He says dramatic increases in fuel prices over the past six months have had an effect on grain and hay prices. When he buys a truckload of grain in Ontario, he says, two-thirds of the cost is shipping.

The same problems are affecting Country Ribbon when it brings in boatloads of grain, company representative Ian Pittman says.

"Grain is a significant input cost for us - it's what we use in our feed formulations to raise our chickens, so rising grain costs, obviously, have had a significant impact on our cost of production, so our costs are rising," he says.

Although Country Ribbon sells directly to grocery stories, Pittman says its price increases will eventually be passed down to consumers.

Food prices were marginally lower in St. John's compared to the other three places where Statistics Canada does price sampling - Grand Falls, Corner Brook and Mount Pearl. Statistics Canada officials would not say which stores they go to, only that the products are representative of food prices.

With the increases in food prices, local food banks are worried they may not be getting as much flour and bread donated.

"You can't go to a grocery store and pick up your own groceries but there's always someone there complaining about the high cost of food. It's not only people who are going to food banks that are noticing this, but it's also the general public," says Eg Walters, director of the Community Food Sharing Association.

nbell@thetelegram.com

The Telegram asked "What do you think of rising food prices?" and you answered. To read the responses we got, see today's print edition of The Telegram.

Organizations: Statistics Canada, Food and Agriculture Organization of the United Nations, Community Food Sharing Association

Geographic location: Newfoundland and Labrador, Canada, St. John's Ontario United States Brazil China India Mexico Argentina Namibia Morocco Haiti Port-au-Prince Country Ribbon Prince Edward Island Grand Falls Corner Brook Mount Pearl

  • 1
  • 2
  • 3
  • 4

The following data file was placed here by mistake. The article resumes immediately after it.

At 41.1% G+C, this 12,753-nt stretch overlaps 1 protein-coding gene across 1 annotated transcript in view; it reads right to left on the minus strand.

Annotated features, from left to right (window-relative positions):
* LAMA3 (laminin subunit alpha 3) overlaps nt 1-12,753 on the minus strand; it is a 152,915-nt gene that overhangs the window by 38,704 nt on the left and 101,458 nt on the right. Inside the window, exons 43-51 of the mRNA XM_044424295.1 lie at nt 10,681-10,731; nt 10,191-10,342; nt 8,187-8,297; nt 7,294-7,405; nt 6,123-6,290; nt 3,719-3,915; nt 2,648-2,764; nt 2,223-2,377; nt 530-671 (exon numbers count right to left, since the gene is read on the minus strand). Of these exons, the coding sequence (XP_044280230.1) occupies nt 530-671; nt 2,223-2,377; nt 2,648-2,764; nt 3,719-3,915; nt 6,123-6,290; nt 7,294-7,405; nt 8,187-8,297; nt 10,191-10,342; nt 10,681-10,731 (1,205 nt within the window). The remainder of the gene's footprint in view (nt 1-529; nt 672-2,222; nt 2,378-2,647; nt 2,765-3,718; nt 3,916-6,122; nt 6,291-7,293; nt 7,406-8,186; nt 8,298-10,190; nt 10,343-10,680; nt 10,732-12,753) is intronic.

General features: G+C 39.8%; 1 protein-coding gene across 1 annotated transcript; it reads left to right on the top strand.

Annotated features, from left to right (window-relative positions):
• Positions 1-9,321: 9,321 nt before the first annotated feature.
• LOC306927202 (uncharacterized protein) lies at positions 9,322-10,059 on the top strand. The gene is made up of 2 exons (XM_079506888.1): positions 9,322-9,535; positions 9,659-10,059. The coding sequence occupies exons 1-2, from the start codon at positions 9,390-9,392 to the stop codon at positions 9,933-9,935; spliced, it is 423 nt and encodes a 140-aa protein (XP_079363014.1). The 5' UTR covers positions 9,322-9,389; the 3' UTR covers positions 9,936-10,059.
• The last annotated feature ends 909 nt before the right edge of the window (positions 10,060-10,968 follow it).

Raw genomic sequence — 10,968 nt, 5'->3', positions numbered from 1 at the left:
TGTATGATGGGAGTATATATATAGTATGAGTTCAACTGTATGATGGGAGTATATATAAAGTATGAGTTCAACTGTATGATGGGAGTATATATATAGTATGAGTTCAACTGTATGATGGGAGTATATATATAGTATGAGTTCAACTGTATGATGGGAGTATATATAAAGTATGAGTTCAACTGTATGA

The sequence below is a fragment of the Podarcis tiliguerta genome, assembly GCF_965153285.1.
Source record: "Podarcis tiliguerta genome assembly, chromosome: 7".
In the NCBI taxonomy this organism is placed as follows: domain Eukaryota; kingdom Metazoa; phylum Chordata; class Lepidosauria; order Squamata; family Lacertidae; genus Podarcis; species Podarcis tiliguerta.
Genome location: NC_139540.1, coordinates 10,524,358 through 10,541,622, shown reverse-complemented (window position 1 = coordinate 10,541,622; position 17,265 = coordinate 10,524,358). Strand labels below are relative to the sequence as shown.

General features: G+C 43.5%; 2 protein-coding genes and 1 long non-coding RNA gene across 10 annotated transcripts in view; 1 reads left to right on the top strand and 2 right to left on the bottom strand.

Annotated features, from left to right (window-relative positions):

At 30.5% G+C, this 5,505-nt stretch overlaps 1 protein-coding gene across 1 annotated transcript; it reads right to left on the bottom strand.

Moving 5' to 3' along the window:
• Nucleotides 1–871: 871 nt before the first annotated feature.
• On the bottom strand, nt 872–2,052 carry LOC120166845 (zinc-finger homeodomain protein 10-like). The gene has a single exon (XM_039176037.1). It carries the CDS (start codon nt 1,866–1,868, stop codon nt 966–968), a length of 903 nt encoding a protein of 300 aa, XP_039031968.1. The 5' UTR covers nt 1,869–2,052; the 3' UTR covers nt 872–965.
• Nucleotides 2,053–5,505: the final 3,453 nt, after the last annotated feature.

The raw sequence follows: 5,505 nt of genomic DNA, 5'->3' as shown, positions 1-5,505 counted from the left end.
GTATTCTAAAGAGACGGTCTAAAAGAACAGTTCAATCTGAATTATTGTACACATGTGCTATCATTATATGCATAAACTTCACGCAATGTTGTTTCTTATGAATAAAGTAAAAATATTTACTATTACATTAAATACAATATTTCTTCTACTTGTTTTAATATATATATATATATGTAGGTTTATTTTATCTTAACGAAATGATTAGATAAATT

• 5

Thanks for voting!

Top of page

Comments

Comments

Recent comments

  • Rod
    July 02, 2010 - 13:33

    A 4L of milk here in southeast BC is $3.87; how much is it at home?

  • MP
    July 02, 2010 - 13:32

    $3.75 for 2 litres, so that's about double. We're being ripped off big time, and its been ongoig for years.

  • not surprised
    July 02, 2010 - 13:31

    Don't forget the Free Trade Agreement AND GST-----And WE swallowed it all , hook, line , and sinker. Government knew a windfall when they created it......

  • MP
    July 02, 2010 - 13:30

    The price of milk in Newfoundland is set artificially high by the provincial government through the milk marketing board. The provincial government subsidized both dairies here in Newfoundland to the tune of one million dollars each in the past year or so. It is worth noting neither dairy is Newfoundland owned. If the market were allowed to set the price of milk, it would be much lower. Thanks to the protection offered to the dairy farmers and the corporate dairies from the milk marketing board, we the public are paying too much for dairy products.

  • MP
    July 02, 2010 - 13:27

    Greg : I agree 100%. Eliminate the milk marketing board, allow fresh milk importation, allow milk prices to drop to fair market prices, stop subsidizing the mainland owned dairies, the dairy farmers here can go ahead and retire if they can't or won't compete in real world conditions.

    Lynda, you think your grocry bill is bad, try a family of five, $250.00 per week.

  • Lynda
    July 02, 2010 - 13:26

    Everytime you open a newspaper or turn on the evening news - the cost of something has gone up. My spouse and I both work full time and make decent money and what cost us between $100 - $150 every 2 weeks for the basic staples, not including meat/fish at a supermarket now costs us over $200 and we don't have children yet to think about. The price of oil is outrageous and they say this is why we are paying more - because the cost of shipping is going up. Well, why can't wages go up? Wages do not reflect the constant changes in the economy - meaning the constant raise in the price of gas and food. I don't know why there can't be some kind of regulation on the cost of some items that people can't go without, like milk for example. I really don't know where it is all going to end up.

  • Shawna
    July 02, 2010 - 13:25

    It is ridiculous.... Soon people are not going to be able to afford to eat because the price of everything is on the rise and I notice it now on a regular basis when I get groceries. What use to cost you like $150-200 before is costing you almost $300. Times are getting tough and soon you will see alot more people using food banks. Something needs to be done!!!!!!!!

  • greg
    July 02, 2010 - 13:22

    It's time to cut the locel dairy producers loose once and foir all. They've had a free ride in the provinvce without any oppostion on this pretectionism. Time to put this sacred cow out to pasture and let them sink or swim in the free markets.